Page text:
All the (macro) fungi that are the subject of this website belong to one kingdom (called the Eumycota) and there's more to the Eumycota than that, but the rest of the Eumycota are beyond the scope of this website.

As noted in the {{ASCOMYCETES AND BASIDIOMYCETES SECTION}} those (macro) fungi can be divided into two groups, depending on whether spores are produced in asci or on basidia. Within the classification hierarchy, fungi that have asci constitute a Division called the Ascomycota and those with basidia constitute a Division called the Basidiomycota. These two technical names are obviously very similar to the ordinary English words ascomycete and basidiomycete. People often talk of "high level" or "low level" classificatory features. The former are used in the definition of higher groupings such as division and class while the latter are used at lower levels - for example, to define genera and species. In these terms asci and basidia are very high level classificatory features.

There are microfungal basidiomycetes and ascomycetes, but they are beyond the scope of this website.

While the (macro) fungi are contained within two divisions of kingdom Eumycota, the full range of organisms (macro and micro) that are likely to be called "fungi" are found in three kingdoms. An explanation of the features used in the high level classification of all those "fungi" is given in {{GET LINK TO ABRS WEBSITE WHEN IT'S UP}}.

There'll now be a brief detour on the subject of classification and identification. After that there'll be examples of the sorts of features that are used in classification or identification.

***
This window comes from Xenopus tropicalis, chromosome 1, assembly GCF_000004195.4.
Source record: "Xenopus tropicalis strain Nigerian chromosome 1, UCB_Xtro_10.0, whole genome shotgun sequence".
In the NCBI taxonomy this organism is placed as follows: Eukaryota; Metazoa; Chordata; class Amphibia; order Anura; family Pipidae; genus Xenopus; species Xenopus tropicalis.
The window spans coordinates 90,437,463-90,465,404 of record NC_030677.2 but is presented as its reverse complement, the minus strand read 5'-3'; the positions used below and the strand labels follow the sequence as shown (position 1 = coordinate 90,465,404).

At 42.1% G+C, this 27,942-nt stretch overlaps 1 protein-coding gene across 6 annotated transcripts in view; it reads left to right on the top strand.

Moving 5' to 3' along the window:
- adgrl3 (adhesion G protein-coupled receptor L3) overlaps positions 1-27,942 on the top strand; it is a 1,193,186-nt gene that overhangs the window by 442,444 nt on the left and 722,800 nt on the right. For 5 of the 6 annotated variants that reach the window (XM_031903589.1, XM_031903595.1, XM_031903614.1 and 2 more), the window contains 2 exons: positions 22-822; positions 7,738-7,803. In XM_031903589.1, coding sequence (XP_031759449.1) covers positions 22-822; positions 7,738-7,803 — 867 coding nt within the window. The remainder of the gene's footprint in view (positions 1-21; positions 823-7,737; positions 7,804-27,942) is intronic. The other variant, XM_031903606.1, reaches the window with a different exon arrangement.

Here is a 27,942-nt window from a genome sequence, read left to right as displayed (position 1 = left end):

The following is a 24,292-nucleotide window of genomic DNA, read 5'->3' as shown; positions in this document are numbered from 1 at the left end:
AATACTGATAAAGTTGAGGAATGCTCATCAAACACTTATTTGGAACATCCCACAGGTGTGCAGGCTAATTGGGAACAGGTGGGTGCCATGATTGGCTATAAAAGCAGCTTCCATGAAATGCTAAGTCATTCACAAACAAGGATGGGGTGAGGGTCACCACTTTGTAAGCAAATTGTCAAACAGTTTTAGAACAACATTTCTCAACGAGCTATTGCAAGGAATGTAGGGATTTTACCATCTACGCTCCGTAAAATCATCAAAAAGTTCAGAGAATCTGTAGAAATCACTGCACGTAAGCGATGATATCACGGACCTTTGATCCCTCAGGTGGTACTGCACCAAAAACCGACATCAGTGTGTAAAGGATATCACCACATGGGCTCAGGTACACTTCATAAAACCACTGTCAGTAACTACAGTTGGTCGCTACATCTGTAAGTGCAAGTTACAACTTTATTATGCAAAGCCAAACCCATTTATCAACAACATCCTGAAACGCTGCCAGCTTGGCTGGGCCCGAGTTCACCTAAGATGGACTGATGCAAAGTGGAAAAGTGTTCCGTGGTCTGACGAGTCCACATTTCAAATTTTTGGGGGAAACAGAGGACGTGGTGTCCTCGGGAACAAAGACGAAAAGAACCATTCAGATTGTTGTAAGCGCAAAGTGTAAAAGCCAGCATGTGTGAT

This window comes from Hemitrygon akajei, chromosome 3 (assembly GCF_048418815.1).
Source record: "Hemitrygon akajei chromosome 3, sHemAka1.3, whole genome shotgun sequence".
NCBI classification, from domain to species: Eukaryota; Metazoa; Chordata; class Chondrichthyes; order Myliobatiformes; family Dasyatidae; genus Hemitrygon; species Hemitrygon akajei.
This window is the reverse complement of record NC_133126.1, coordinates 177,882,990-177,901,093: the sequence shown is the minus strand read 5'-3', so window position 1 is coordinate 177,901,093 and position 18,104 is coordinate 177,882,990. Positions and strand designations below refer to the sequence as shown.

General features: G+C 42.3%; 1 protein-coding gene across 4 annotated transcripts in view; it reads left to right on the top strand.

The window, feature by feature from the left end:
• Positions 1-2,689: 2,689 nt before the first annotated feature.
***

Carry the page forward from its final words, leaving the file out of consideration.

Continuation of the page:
Classification and identification again

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Omphalotus nidiformis (above) glowing in the dark

Omphalotus nidiformis (left)


Many of the features or techniques used in classification are also used routinely in specimen identification and often that is inevitable. For example, luminosity is one of the defining characteristics of the genus Omphalotus, an example of which is shown in the accompanying photos. <<001, 002>> This easily observable classificatory feature is obviously a very useful identification feature as well.

However, classificatory features are not always necessary in day-to-day identification work. For example, DNA analysis is now in widespread use for the investigation of relationships between different organisms. DNA analysis is often in the news because of its use as a forensic tool in criminal investigations. There will be a little bit more about DNA analysis later. For the moment it is enough to know that DNA analysis is a powerful classification tool but it does require specialist equipment and is impractical in much routine identification work. So mycologists often use the more easily observed features for much of the day-to-day identification work.